- Bruce Wahl’s funeral (photo by William "Buddy" Toomer), 1983
- Mrs. Albert Turner and son Edward, ca.1936-1937
- Randall and Shaw Platoons, May 1926 (photos by Scurlock Studios)
- Individualist Club, 1973
- Randall Jr. High students, 1929-1936, 1982 (2 folders)
- Randall Jr. High students wrapping Maypole, ca. 1920s (photo by Scurlock Studios)
- Randall playground (AKA Cardozo), 1936-1949
- Randall Recreation Center, 1950-1959
- Randall Reunions
- April 21, 1956 (2 folders)
- 50th Anniversary, September 1973 (2 folders)
- Cavalier Athletic Club, 1936-1949
- Oriental Tigers baseball team, 1926 (courtesy of Harry Craig)
- Willow Tree Football team & Athletic Club
- 1934 team (photo by McNeil)
- 1934 team (photographer unknown)
- Willow Tree’s Southwest Belles, ca. 1930s (courtesy of Walter Butler)
- Willow Tree Benevolent Association
- Picnics, 1974-1979
- St. Augustine’s Sanctuary Choir
- 1917 (2 photos) (photographer unknown)
- 1925 (photo by Scurlock Studios)
- Youth, 1919-1930
- Miner Teachers College
- College football team, 1935 (photographer unknown)
- 1937 Graduating class (photo by Scurlock Studios)
- Cheerleaders, 1939 (photo by Tressvant Anderson)
- World War II
- 1945 (including General Eisenhower)
- Alvin Ford and shipmates, 1945 (courtesy of Alvin Ford)
- Southwest historians Richard Ward and Owen Curtis, 1980 (photo by Mary E. Smith)
- Washington High School Cadets (courtesy of Raymond Smith), 1926
- Dramatic Carnival publicity and programs, 1926
- The Three Musketeers programs at Randall School, 1929
- Clippings, 1930-1980
- Rent Check Receipt, 1949
- Fathers and Sons Basketball Game, 1956
- Willow Tree Benevolent Association picnic, 1974
- Black Orpheus publicity and clips, 1979
- Retirement Dinner flyer for William Curtis, Payne Elem. School Principal, 1980
- Obituaries, 1980-1984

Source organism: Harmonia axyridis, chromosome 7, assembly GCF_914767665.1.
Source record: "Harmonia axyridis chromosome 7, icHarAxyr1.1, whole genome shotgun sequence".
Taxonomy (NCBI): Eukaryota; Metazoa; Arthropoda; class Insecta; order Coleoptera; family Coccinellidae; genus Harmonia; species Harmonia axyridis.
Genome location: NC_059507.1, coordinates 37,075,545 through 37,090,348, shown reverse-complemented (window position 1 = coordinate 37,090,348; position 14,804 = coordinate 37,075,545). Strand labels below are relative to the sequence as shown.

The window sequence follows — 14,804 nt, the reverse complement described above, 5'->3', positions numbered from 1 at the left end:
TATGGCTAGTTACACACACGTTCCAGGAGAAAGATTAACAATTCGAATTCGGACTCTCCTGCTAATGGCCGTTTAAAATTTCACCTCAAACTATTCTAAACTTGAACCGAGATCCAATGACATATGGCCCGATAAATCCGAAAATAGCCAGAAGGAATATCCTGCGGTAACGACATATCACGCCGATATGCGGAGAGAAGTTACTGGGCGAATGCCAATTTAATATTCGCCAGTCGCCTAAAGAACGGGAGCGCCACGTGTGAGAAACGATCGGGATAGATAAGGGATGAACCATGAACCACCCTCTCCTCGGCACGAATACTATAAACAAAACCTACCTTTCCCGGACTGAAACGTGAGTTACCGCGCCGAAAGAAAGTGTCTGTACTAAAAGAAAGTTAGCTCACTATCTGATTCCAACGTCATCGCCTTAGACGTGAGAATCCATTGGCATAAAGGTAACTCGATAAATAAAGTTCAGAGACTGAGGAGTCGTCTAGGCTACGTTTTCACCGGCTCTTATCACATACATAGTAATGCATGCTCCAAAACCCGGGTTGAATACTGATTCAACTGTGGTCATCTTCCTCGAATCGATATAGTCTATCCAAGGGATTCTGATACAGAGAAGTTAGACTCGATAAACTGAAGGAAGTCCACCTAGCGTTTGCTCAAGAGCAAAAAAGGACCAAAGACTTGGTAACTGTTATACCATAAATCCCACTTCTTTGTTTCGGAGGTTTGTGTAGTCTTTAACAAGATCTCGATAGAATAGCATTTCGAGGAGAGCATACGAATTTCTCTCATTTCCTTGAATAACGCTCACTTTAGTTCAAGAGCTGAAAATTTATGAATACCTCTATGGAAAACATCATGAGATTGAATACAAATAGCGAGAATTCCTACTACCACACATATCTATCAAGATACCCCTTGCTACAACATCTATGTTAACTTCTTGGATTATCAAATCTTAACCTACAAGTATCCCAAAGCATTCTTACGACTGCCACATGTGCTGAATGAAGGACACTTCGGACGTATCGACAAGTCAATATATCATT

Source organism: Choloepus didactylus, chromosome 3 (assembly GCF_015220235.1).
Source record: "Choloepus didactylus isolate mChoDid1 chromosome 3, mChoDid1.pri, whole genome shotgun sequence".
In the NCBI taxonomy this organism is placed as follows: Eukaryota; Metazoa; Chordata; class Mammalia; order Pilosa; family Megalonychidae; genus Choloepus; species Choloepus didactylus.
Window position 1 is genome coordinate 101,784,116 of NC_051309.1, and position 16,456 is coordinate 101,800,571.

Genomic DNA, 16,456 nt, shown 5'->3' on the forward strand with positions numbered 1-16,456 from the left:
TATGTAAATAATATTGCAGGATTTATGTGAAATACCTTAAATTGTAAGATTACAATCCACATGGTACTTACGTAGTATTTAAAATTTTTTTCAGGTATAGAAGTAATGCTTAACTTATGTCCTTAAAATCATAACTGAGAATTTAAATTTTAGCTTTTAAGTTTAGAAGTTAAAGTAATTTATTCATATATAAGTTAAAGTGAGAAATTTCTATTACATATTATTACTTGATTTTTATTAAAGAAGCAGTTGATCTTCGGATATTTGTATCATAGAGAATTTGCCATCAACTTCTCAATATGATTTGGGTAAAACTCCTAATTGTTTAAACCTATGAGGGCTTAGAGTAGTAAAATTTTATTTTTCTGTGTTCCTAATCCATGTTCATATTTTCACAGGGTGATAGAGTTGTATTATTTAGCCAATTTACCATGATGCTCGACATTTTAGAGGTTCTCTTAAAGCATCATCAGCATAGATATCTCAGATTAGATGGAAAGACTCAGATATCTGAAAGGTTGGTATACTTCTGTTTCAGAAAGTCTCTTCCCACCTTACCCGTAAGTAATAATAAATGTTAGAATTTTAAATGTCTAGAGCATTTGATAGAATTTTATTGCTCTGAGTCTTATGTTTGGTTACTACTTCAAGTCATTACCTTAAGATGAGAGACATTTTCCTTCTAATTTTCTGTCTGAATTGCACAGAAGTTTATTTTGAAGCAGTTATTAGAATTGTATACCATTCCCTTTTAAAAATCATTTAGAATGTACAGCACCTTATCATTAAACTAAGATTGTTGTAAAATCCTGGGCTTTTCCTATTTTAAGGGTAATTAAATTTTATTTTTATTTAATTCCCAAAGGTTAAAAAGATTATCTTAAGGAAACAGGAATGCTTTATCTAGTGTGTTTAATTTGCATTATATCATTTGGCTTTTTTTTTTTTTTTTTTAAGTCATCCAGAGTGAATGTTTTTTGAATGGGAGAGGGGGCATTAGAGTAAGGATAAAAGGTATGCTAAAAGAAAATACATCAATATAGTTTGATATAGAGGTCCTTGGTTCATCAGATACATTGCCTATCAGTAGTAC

Box 4 (notebook)
|1||1A-1F||M Street SW, north side from Half Street and South Capitol|
|2||2A-2C||4th Street, west side, between L & M streets|
|3||3A-3B||4th and G streets, northeast corner|
|4||4A-4B||N Street, south side from South Capitol toward Half Street|
|5||5A-5C||John Marshall’s Printing Shop, 4th street, west side, between I and K streets|
|6||6A-6D||4th Street, west side, between M and N streets|
|7||7A||2nd and F streets, northwest corner, north side toward 3rd Street|
|8||8A-8B||2nd and F streets, northeast corner, north side toward 1st Street|
|9||9A-9B||D Street, north side, between 1st and 2nd streets|
|10||10A-10B||2nd and G streets, northwest corner|
|11||11A-11E||4th and I streets, northeast corner, toward H Street|
|12||12A-12B||4th Street, east side, between F and E streets|
|13||13A||1st Street and Virginia Avenue railroad viaduct looking east|
|14||14A||F Street, north side, between 2nd and 3rd streets, toward 2nd Street|
|15||15A-15B||G Street, north side between 3rd and 4th streets, toward 4th Street|
|16||16A||3rd and F streets, northeast corner, north side of F Street, toward 2nd Street|
|17||17A-17C||1st Street, east side, from I Street, toward K Street|
|18||18A-18B||G Street, north side, between 6th and 7th streets|
|19||19A||831 Delaware Ave. at I Street, northwest corner
(Hampton Curtis with William D. and Joseph O. Curtis)
|20||20A-20C||Half and M streets, northeast corner toward L Street|
|21||21A||Half and M streets, northwest corner, north side toward 1st Street|
|22||22A-22B||Dr. Nathaniel Johnson’s drugstore, 3rd and F streets, southeast corner|
|23||23A-23B||Delaware Avenue and I Street, northwest corner, toward 2nd Street, north side|
|26||26A-26C||2nd and G streets, northwest corner, north side toward Delaware Avenue|
|27||27A-27C||Joseph O. Curtis, B.S. Ed., Miner Teachers College|
Prepared by Priscilla Foley Intern, University of Maryland, June 2001
DC Public Library, Special Collections
D.C. Community Archives
901 G St. NW, Room 307
Washington, D.C. 20001